It would be awesome if a mount would take any old android handset that was lying around and mount it in a case. Perhaps the case could have knock-outs to support different size screens. The hardest part would be developing the power supply. I guess it would go over an existing switch and wire into the hot and neutral. The actual mount could be 3d printed, if someone has time to create a design.
Get ActiON Dashboard, a $50 tablet, 90 degree USB adapter and some command strips and you got yourself a decent control panel. The best part is that you don’t even need a new device if you have an older tablet or phone to recycle.
Do you think there is enough interest for a Kickstarter campaign? SmartThings doesn’t seem to be interested…
What’s the outcome of this? I just ordered ST. I want to get off wink but have some of their devices as well.
Call be crazy but this device has wifi and physical switches. It appears to be an android device. Could you not root it and install the Smartthings app? Would take a little work but I cannot imagine it being that difficult. If I owned my apartment instead of renting it, I would do this in a second. It couldn’t act as a hub but could be an android device in your wall with wifi and two physical switches.
“rooting” depends on finding an exploit… some way to hack it. These devices have over-the-air update ability, but must require signed secure files. The boot loader may never be made accessible.
Motorola Photon was an example phone for which a full boot ROM (kernel overwrite) exploit has not been found, but root still possible. So manufacturers can lock down such hardware.
It had ADB access it sounds like, which would allow you to sideload the smartthings apk or a web browser apk without needing to root it. I’ve been tempted to pick one up and see if it has the older firmware with ADB still enabled, only concerns are if it will auto-update on me and even if I can get things sideloaded will I be able to launch the app? Very interesting product, I really like the form factor, mostly because I doubt I could mount my old Note 2 to look as nice as the relay.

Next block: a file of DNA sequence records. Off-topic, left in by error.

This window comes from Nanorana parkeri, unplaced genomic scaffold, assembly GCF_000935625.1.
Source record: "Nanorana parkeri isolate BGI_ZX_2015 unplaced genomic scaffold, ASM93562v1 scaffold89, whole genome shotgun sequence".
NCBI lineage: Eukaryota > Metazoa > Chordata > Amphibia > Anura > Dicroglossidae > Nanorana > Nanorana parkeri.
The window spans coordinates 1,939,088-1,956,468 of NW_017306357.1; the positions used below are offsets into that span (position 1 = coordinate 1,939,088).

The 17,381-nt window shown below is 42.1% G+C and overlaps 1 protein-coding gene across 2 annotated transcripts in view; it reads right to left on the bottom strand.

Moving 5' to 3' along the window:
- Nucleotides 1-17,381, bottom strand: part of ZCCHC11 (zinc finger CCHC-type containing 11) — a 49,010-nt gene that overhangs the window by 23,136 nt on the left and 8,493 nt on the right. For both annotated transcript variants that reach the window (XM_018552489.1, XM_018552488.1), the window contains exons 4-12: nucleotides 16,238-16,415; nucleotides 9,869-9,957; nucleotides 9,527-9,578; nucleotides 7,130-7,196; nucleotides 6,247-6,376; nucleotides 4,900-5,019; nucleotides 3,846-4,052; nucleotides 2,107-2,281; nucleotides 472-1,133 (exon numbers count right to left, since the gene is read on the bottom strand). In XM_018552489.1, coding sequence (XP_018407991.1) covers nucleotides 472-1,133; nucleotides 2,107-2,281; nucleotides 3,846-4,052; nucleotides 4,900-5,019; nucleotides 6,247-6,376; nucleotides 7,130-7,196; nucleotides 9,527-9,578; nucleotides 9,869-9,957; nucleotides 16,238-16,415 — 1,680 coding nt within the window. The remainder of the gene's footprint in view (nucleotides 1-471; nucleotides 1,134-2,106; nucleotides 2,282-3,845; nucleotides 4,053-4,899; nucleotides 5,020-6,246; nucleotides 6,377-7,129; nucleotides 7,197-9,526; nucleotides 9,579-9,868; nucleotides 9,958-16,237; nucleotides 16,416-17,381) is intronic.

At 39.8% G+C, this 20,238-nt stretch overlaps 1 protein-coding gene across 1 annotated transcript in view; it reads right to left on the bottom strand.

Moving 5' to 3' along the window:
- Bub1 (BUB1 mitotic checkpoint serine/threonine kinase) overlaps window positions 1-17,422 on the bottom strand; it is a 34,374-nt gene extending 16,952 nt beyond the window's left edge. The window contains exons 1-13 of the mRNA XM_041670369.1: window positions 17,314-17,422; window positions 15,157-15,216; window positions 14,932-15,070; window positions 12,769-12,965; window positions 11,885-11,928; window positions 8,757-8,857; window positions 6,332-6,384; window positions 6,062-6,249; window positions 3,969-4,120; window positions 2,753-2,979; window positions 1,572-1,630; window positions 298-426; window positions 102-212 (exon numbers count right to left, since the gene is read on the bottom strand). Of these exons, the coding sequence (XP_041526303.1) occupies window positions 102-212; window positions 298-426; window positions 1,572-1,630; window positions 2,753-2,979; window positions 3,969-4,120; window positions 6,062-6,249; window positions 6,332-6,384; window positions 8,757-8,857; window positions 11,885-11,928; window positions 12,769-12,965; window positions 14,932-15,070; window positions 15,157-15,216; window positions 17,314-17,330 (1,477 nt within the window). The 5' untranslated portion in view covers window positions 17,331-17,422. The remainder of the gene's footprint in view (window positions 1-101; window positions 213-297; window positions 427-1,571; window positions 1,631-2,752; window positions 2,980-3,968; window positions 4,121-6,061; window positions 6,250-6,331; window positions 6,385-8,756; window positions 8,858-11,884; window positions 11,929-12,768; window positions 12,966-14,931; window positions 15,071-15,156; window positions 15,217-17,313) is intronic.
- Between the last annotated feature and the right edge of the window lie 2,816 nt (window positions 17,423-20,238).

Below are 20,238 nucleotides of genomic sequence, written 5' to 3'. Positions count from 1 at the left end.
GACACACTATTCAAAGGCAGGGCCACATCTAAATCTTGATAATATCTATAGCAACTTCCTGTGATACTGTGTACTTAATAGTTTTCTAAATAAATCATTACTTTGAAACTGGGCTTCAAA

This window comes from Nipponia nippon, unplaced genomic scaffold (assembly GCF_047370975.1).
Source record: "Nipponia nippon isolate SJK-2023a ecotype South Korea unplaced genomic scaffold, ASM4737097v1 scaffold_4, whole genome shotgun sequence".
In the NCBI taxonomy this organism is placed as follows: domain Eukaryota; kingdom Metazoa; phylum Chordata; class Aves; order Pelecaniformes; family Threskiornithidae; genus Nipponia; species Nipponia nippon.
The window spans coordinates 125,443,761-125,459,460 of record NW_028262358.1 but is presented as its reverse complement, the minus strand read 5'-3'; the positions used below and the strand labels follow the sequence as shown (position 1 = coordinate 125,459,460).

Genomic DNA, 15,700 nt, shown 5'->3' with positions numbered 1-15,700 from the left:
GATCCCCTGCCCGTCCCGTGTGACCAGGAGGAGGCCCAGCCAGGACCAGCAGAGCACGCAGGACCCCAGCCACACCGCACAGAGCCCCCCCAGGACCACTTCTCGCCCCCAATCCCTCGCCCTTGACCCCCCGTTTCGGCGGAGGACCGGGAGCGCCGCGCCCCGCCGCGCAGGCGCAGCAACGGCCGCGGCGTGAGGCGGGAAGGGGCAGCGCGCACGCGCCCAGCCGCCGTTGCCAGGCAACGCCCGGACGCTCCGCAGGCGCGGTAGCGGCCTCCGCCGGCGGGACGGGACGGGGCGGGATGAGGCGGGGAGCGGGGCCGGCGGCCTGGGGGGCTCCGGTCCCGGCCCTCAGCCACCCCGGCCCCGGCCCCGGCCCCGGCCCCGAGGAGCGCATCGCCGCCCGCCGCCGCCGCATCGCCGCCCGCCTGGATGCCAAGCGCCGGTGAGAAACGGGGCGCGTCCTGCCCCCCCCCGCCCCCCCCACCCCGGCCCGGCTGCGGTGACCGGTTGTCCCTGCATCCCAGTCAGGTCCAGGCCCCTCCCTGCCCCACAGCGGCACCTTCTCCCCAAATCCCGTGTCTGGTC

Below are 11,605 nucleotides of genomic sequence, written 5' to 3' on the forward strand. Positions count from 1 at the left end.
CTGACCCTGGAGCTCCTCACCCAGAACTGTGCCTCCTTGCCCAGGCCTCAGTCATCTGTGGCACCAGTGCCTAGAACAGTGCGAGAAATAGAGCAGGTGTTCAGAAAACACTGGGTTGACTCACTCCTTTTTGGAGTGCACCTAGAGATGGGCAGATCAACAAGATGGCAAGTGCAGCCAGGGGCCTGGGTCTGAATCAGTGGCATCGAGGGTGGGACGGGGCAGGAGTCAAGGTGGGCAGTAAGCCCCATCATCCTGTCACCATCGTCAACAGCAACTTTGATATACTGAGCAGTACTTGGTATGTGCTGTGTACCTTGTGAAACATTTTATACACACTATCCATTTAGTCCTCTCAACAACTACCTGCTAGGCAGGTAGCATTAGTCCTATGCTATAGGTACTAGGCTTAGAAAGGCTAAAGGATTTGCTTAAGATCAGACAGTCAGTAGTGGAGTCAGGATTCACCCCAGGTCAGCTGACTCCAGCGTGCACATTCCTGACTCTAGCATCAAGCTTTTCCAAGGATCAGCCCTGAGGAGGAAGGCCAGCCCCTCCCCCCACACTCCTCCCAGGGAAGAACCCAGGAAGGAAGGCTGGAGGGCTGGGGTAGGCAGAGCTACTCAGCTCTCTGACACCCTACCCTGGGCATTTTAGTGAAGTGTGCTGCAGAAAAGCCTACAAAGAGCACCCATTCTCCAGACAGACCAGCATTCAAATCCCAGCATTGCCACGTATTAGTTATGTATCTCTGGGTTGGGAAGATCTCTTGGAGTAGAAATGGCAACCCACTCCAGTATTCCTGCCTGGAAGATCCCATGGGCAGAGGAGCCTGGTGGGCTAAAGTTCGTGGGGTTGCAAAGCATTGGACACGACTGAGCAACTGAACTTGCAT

Theoretically, you could use this product as the shell, use the screen, and buttons, and install a separate android device behind the shell. Tempted to find a broken one and try that myself.
The Relay, like just about everything else from Wink, turned out to be a much better idea than actual product. The Relay attaches to the mounting plate on the wall with a plastic clip-on mechanism. The clips lasted about a month of very light usage (one on/off cycle most days) before they stretched to where the Relay no longer reliably made contact. My Relay replaced physical light switches in a wall box so when the Relay lost contact, we lost the ability to turn on power to these lights. It’s now a few weeks later and the clips are so loose that the thing fell off the wall last night with no one in the room, leaving the 110v AC contacts exposed.
Even if you replace Wink’s tablet, you’ll still have a small 4.5" display in portrait mode, hanging by the flakey clips.
I realize this is super-old, but I had a handy voltmeter. The contacts are this in order: left to right 1 2 3 4. 1 is 5v dc. 2 expects you to give it 5v from the relay to enable the top light load. 4 is the bottom light load, and 3 is a ground. Not dangerous at all.